Another aspect of the invention provides methods and systems for characterizing films deposited onto substrates by using such a substrate and its accompanying film as sample 12 in interferometer 10.
The amplitudes of the complex components R, T and M1 may be given by the following equations:
R=r_{01 }
T=(1−r _{01} ^{2})r _{12}α_{t} ^{2 }
M _{1}=(1−r _{01} ^{2})r _{12} ^{2} r _{10}α_{t} ^{4} (18)
where: r is the complex coefficient of reflection; t is the complex coefficient of transmission; the subscripts 0, 1, 2 respectively represent air, film and substrate (e.g. t_{01 }represents the transmittance at the air-film interface 218 (
It will be appreciated that expressions similar to those of equation (18) may be generated for the different reflective components M2, M3 . . . . However, the more often light is internally reflected within film 212, the lower the intensity of the resultant light T, M_{1}, M_{2}, M_{3 }. . . . By way of example, for the case of a silicon oxide film 212 (n≈1.46) on a silicon substrate 214 (n≈4.1), |R|≈0.187, |T|≈0.45, |M_{1}|≈0.037 and M_{2}, M_{3}, M_{4 }. . . <<0.037. Because of this decreasing amplitude for the different reflections, the model described in more detail below only makes use of the two components R and T. It will be appreciated by those skilled in the art, that models could be generated to incorporate the contributions from additional components M_{1}, M_{2}, M_{3 }. . .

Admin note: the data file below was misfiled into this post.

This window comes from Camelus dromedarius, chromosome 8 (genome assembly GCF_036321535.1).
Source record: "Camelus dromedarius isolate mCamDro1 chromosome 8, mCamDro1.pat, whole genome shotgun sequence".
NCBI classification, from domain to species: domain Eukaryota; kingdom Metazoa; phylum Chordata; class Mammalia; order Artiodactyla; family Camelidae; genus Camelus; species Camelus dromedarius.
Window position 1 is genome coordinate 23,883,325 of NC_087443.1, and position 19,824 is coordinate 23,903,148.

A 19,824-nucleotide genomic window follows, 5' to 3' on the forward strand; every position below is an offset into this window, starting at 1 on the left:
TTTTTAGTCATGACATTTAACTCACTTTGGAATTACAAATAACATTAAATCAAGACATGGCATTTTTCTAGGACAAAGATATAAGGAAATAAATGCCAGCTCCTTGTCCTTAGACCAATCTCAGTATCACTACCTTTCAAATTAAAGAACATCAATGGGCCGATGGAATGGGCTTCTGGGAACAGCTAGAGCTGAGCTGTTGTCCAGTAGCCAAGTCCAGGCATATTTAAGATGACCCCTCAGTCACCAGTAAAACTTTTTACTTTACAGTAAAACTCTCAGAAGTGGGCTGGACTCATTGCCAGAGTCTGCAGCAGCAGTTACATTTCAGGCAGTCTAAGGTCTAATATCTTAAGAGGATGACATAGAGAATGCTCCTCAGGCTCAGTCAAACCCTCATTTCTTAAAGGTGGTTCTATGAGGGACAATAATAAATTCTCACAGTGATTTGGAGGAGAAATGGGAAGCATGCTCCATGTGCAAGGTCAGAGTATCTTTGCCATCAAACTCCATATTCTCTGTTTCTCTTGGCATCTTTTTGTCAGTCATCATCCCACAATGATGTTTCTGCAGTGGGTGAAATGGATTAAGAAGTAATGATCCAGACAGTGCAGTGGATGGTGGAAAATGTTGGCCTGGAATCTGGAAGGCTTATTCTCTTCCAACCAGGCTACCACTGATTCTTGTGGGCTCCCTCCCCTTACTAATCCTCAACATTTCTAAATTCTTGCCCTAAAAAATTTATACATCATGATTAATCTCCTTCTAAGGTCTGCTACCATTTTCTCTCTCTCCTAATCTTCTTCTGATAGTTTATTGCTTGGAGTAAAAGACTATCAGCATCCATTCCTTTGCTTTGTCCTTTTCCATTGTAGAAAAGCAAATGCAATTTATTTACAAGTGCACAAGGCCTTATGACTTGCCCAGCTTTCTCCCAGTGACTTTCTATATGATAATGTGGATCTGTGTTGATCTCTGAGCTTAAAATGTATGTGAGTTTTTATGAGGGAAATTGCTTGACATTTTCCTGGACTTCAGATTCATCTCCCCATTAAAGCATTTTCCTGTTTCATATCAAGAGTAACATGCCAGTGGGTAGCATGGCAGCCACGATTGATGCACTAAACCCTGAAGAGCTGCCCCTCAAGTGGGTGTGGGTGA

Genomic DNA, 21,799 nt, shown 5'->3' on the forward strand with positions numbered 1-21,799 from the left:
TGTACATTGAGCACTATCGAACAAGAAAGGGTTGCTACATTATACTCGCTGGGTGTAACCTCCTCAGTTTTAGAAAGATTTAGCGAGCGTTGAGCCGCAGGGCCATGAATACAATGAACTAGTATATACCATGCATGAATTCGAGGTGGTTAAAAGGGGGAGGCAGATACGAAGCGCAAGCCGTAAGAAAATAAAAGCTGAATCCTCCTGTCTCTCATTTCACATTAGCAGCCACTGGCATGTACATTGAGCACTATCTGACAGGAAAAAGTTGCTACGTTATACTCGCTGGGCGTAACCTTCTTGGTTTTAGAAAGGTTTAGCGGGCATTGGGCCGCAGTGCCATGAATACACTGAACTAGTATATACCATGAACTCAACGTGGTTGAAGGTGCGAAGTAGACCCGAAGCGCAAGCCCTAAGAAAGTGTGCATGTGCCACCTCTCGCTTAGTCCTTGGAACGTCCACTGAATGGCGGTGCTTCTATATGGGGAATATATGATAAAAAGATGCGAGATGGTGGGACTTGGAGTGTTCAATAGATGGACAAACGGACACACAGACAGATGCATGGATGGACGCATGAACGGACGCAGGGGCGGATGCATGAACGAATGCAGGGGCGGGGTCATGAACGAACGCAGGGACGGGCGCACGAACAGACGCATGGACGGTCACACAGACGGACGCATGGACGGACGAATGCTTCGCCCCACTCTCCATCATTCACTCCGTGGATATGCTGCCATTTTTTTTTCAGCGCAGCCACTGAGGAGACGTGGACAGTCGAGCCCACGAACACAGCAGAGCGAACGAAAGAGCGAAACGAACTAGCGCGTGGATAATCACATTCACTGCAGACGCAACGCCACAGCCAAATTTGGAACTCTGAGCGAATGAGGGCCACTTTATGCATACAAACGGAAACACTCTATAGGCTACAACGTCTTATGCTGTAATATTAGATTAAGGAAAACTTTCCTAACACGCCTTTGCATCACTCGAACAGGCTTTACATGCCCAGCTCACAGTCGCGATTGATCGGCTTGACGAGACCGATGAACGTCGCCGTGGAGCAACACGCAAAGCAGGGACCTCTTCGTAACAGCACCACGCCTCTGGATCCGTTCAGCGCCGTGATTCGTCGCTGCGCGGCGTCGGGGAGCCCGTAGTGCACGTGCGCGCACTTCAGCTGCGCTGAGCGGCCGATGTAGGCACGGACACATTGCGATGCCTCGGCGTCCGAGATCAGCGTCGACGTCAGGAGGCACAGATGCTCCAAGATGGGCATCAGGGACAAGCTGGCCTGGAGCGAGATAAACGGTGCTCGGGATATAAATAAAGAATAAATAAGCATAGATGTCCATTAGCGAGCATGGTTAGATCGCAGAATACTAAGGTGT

As film 212 becomes increasingly thin, the separation between the interference patterns 224A, 224B, 224C becomes less pronounced. This is shown, for example, in
Particular embodiments of the invention provide systems and methods for characterizing films 212 deposited on substrates 214. Characterizing a film 212 may involve estimating: the thickness of film 212; and, in some cases, the surface profile(s) of one or more surfaces including, for example, surface 218 of film 212 and/or surface 220 at the interface between film 212 and substrate 214 (see